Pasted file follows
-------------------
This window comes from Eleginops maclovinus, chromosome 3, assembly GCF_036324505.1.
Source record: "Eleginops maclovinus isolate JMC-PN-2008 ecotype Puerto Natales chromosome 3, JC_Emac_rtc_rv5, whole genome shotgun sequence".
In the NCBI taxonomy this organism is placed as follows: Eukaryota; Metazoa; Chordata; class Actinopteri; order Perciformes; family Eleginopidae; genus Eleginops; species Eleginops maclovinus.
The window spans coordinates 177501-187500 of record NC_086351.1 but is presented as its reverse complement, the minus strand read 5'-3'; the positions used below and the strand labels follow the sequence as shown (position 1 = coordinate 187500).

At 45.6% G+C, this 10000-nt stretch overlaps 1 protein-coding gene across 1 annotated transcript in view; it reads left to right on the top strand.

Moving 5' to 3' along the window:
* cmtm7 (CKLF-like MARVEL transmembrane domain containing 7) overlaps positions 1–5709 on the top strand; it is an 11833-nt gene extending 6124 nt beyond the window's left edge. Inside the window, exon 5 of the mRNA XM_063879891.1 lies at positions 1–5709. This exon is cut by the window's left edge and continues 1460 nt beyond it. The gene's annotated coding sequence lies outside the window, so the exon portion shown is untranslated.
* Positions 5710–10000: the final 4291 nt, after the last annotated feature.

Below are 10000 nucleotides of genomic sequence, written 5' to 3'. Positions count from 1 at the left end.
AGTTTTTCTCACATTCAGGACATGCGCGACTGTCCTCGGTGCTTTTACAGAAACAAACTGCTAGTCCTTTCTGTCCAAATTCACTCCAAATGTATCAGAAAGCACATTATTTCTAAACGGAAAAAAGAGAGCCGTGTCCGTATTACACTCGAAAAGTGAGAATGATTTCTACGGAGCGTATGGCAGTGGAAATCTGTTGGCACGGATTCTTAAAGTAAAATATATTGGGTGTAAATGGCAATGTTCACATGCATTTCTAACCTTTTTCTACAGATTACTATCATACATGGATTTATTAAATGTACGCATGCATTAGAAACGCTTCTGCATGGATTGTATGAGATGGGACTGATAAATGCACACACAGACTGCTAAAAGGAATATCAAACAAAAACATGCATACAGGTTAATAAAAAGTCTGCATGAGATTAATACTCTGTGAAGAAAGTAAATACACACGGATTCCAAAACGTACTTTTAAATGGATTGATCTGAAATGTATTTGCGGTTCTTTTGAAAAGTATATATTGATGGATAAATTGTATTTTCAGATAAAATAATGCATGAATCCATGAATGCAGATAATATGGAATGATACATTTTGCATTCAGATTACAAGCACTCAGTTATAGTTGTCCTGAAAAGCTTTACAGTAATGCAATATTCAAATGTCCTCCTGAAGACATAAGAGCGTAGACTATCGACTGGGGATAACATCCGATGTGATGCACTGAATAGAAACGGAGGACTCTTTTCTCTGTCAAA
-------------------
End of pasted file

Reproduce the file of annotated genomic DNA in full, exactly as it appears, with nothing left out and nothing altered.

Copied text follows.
This window comes from Eleginops maclovinus, chromosome 3, assembly GCF_036324505.1.
Source record: "Eleginops maclovinus isolate JMC-PN-2008 ecotype Puerto Natales chromosome 3, JC_Emac_rtc_rv5, whole genome shotgun sequence".
In the NCBI taxonomy this organism is placed as follows: Eukaryota; Metazoa; Chordata; class Actinopteri; order Perciformes; family Eleginopidae; genus Eleginops; species Eleginops maclovinus.
The window spans coordinates 177501-187500 of record NC_086351.1 but is presented as its reverse complement, the minus strand read 5'-3'; the positions used below and the strand labels follow the sequence as shown (position 1 = coordinate 187500).

At 45.6% G+C, this 10000-nt stretch overlaps 1 protein-coding gene across 1 annotated transcript in view; it reads left to right on the top strand.

Moving 5' to 3' along the window:
* cmtm7 (CKLF-like MARVEL transmembrane domain containing 7) overlaps positions 1–5709 on the top strand; it is an 11833-nt gene extending 6124 nt beyond the window's left edge. Inside the window, exon 5 of the mRNA XM_063879891.1 lies at positions 1–5709. This exon is cut by the window's left edge and continues 1460 nt beyond it. The gene's annotated coding sequence lies outside the window, so the exon portion shown is untranslated.
* Positions 5710–10000: the final 4291 nt, after the last annotated feature.

Below are 10000 nucleotides of genomic sequence, written 5' to 3'. Positions count from 1 at the left end.
AGTTTTTCTCACATTCAGGACATGCGCGACTGTCCTCGGTGCTTTTACAGAAACAAACTGCTAGTCCTTTCTGTCCAAATTCACTCCAAATGTATCAGAAAGCACATTATTTCTAAACGGAAAAAAGAGAGCCGTGTCCGTATTACACTCGAAAAGTGAGAATGATTTCTACGGAGCGTATGGCAGTGGAAATCTGTTGGCACGGATTCTTAAAGTAAAATATATTGGGTGTAAATGGCAATGTTCACATGCATTTCTAACCTTTTTCTACAGATTACTATCATACATGGATTTATTAAATGTACGCATGCATTAGAAACGCTTCTGCATGGATTGTATGAGATGGGACTGATAAATGCACACACAGACTGCTAAAAGGAATATCAAACAAAAACATGCATACAGGTTAATAAAAAGTCTGCATGAGATTAATACTCTGTGAAGAAAGTAAATACACACGGATTCCAAAACGTACTTTTAAATGGATTGATCTGAAATGTATTTGCGGTTCTTTTGAAAAGTATATATTGATGGATAAATTGTATTTTCAGATAAAATAATGCATGAATCCATGAATGCAGATAATATGGAATGATACATTTTGCATTCAGATTACAAGCACTCAGTTATAGTTGTCCTGAAAAGCTTTACAGTAATGCAATATTCAAATGTCCTCCTGAAGACATAAGAGCGTAGACTATCGACTGGGGATAACATCCGATGTGATGCACTGAATAGAAACGGAGGACTCTTTTCTCTGTCAAA